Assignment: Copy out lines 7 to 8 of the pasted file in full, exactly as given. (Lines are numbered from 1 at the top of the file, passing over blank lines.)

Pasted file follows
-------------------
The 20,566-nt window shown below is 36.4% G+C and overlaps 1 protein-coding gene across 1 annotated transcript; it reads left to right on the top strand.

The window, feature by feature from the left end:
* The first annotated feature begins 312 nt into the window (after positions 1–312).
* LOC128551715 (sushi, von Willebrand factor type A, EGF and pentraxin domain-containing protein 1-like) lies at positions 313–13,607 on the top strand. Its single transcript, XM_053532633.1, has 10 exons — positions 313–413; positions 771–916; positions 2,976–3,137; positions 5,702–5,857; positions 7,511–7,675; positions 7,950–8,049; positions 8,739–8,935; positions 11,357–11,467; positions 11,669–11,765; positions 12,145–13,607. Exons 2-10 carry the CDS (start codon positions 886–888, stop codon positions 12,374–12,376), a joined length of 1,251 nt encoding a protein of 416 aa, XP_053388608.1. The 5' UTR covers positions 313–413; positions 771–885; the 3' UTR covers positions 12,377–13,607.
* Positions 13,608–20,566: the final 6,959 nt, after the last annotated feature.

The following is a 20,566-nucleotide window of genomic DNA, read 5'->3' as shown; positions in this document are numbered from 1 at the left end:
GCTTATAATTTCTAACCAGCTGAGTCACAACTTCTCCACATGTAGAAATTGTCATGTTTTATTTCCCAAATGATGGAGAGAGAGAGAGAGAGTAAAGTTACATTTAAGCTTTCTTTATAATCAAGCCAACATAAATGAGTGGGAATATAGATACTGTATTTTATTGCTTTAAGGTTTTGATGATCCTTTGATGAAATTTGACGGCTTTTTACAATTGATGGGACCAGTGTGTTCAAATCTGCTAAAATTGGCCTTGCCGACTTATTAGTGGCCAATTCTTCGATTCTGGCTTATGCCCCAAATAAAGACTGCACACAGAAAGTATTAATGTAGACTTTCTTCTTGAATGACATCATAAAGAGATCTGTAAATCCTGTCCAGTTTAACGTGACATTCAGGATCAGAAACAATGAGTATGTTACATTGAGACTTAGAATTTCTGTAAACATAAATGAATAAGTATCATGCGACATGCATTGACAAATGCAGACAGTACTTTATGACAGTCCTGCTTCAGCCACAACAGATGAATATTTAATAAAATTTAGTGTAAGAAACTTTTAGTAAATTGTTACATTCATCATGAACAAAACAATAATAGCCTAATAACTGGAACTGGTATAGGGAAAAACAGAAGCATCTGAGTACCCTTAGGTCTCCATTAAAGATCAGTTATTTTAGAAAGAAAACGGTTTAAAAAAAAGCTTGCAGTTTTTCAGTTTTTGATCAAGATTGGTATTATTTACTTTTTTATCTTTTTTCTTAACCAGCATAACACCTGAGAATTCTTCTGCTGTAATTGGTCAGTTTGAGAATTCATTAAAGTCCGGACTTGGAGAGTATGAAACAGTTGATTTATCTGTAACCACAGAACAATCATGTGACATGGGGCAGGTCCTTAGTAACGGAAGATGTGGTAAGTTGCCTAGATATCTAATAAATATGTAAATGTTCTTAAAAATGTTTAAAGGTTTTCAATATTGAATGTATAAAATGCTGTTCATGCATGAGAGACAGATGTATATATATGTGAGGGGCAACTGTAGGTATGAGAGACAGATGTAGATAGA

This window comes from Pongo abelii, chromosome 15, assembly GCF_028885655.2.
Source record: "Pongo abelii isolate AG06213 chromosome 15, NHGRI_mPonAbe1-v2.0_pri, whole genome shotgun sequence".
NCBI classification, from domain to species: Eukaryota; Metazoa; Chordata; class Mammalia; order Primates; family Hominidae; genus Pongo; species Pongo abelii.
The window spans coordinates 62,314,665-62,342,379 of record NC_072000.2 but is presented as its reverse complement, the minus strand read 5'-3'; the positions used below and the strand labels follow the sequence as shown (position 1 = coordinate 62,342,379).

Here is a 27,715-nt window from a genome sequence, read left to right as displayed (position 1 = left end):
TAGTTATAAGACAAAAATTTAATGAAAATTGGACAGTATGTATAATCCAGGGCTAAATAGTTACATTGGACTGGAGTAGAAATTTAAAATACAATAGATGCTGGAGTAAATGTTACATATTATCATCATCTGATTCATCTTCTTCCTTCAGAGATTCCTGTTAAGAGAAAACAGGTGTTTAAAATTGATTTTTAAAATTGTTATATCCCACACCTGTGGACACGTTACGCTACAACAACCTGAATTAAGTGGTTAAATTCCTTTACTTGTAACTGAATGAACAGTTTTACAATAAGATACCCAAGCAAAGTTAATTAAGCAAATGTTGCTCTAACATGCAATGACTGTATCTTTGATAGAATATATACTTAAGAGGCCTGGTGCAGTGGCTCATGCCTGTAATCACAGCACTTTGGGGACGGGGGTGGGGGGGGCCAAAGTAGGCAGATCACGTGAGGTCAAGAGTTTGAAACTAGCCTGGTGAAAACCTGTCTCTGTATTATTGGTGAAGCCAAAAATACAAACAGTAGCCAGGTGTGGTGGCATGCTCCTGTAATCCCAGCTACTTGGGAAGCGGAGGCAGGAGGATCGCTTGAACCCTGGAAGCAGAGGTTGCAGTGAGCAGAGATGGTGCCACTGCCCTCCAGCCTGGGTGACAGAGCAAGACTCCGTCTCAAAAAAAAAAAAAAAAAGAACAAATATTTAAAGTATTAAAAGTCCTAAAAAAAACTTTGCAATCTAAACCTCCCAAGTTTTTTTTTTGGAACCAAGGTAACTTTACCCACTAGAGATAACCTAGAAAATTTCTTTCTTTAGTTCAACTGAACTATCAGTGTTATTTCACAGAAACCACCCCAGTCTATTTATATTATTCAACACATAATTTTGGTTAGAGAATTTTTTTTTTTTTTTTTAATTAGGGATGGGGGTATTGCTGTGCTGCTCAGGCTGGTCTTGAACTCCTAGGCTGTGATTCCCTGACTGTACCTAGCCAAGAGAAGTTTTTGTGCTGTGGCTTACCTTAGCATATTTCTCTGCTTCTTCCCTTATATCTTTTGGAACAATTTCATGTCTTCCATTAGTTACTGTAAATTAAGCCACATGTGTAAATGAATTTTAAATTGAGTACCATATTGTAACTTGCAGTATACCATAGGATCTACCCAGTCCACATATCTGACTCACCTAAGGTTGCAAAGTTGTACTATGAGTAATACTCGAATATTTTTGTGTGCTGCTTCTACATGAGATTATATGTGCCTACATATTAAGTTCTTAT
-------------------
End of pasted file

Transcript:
GCTTATAATTTCTAACCAGCTGAGTCACAACTTCTCCACATGTAGAAATTGTCATGTTTTATTTCCCAAATGATGGAGAGAGAGAGAGAGAGTAAAGTTACATTTAAGCTTTCTTTATAATCAAGCCAACATAAATGAGTGGGAATATAGATACTGTATTTTATTGCTTTAAGGTTTTGATGATCCTTTGATGAAATTTGACGGCTTTTTACAATTGATGGGACCAGTGTGTTCAAATCTGCTAAAATTGGCCTTGCCGACTTATTAGTGGCCAATTCTTCGATTCTGGCTTATGCCCCAAATAAAGACTGCACACAGAAAGTATTAATGTAGACTTTCTTCTTGAATGACATCATAAAGAGATCTGTAAATCCTGTCCAGTTTAACGTGACATTCAGGATCAGAAACAATGAGTATGTTACATTGAGACTTAGAATTTCTGTAAACATAAATGAATAAGTATCATGCGACATGCATTGACAAATGCAGACAGTACTTTATGACAGTCCTGCTTCAGCCACAACAGATGAATATTTAATAAAATTTAGTGTAAGAAACTTTTAGTAAATTGTTACATTCATCATGAACAAAACAATAATAGCCTAATAACTGGAACTGGTATAGGGAAAAACAGAAGCATCTGAGTACCCTTAGGTCTCCATTAAAGATCAGTTATTTTAGAAAGAAAACGGTTTAAAAAAAAGCTTGCAGTTTTTCAGTTTTTGATCAAGATTGGTATTATTTACTTTTTTATCTTTTTTCTTAACCAGCATAACACCTGAGAATTCTTCTGCTGTAATTGGTCAGTTTGAGAATTCATTAAAGTCCGGACTTGGAGAGTATGAAACAGTTGATTTATCTGTAACCACAGAACAATCATGTGACATGGGGCAGGTCCTTAGTAACGGAAGATGTGGTAAGTTGCCTAGATATCTAATAAATATGTAAATGTTCTTAAAAATGTTTAAAGGTTTTCAATATTGAATGTATAAAATGCTGTTCATGCATGAGAGACAGATGTATATATATGTGAGGGGCAACTGTAGGTATGAGAGACAGATGTAGATAGA

This window comes from Pongo abelii, chromosome 15, assembly GCF_028885655.2.